University of Vermont Transportation Research Center

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Ensuring the safety of pedestrians and cyclists in rural and small communities is becoming increasingly important as planners seek to encourage active travel and eliminate traffic-related injuries and fatalities, consistent with Vision Zero. One area of focus is the protection of vulnerable road users such as pedestrians, who face a significant risk of injury or death in a traffic collision. The risks to pedestrians are particularly high when crossing roadways in high-risk areas such as high-speed and low pedestrian-volume rural roads and between intersections where drivers may not expect them. One concern in rural communities is that pedestrians may face a heightened risk in rural transition zones as they approach the boundary of a city, town, or village from a higher-speed rural highway. In these settings drivers’ perceptions may lag behind their changing surroundings, and their awareness of reduced speed limits and the presence of pedestrians may be diminished.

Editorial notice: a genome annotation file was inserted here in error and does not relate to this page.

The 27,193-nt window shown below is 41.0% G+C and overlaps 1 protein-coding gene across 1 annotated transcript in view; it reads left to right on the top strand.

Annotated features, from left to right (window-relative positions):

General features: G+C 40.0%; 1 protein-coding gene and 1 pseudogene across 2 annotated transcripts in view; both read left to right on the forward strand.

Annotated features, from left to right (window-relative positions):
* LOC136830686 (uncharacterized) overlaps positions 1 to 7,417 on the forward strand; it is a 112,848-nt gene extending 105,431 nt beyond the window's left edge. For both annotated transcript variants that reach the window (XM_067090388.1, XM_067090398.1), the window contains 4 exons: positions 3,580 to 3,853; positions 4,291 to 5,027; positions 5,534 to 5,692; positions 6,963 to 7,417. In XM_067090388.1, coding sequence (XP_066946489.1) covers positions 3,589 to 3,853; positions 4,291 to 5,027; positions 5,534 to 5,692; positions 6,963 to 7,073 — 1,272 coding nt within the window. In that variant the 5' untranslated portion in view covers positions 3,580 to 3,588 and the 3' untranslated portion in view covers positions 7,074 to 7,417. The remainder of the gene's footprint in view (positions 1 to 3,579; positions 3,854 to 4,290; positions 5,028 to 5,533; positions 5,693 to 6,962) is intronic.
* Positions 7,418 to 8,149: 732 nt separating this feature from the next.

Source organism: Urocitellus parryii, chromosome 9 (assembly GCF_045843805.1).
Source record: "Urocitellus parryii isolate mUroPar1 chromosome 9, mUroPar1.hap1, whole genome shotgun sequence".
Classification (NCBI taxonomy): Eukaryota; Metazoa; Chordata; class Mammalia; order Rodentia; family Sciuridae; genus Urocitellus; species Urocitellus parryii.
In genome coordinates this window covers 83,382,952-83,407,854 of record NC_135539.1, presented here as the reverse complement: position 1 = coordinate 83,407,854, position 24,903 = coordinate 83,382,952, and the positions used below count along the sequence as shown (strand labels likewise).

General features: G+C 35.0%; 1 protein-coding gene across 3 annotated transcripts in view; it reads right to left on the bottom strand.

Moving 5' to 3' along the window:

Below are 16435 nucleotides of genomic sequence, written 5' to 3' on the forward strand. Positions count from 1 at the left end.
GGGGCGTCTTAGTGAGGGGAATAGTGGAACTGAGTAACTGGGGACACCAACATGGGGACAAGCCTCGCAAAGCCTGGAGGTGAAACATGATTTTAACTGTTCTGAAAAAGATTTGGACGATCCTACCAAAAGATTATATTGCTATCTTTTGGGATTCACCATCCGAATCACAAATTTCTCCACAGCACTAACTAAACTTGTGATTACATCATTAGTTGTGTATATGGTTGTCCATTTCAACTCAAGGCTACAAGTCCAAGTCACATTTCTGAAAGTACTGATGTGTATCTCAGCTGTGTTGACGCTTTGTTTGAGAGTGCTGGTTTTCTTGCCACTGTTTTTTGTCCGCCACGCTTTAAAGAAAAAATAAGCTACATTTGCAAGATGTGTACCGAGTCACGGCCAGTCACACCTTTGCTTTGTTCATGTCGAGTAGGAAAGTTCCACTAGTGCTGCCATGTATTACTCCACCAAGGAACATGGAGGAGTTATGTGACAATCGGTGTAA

This report addresses the need to evaluate the effectiveness of RRFBs in rural and small communities. We first review prior literature on RRFB effectiveness to synthesize research insights that provide contextspecific guidance for their use as well as gaps in this literature. To supplement this body of research, we use a rigorous observational research design to evaluate the effectiveness of RRFBs within the unique context of small and rural communities in Vermont. Our results are used to provide recommendations for updating Vermont's RRFB guidelines.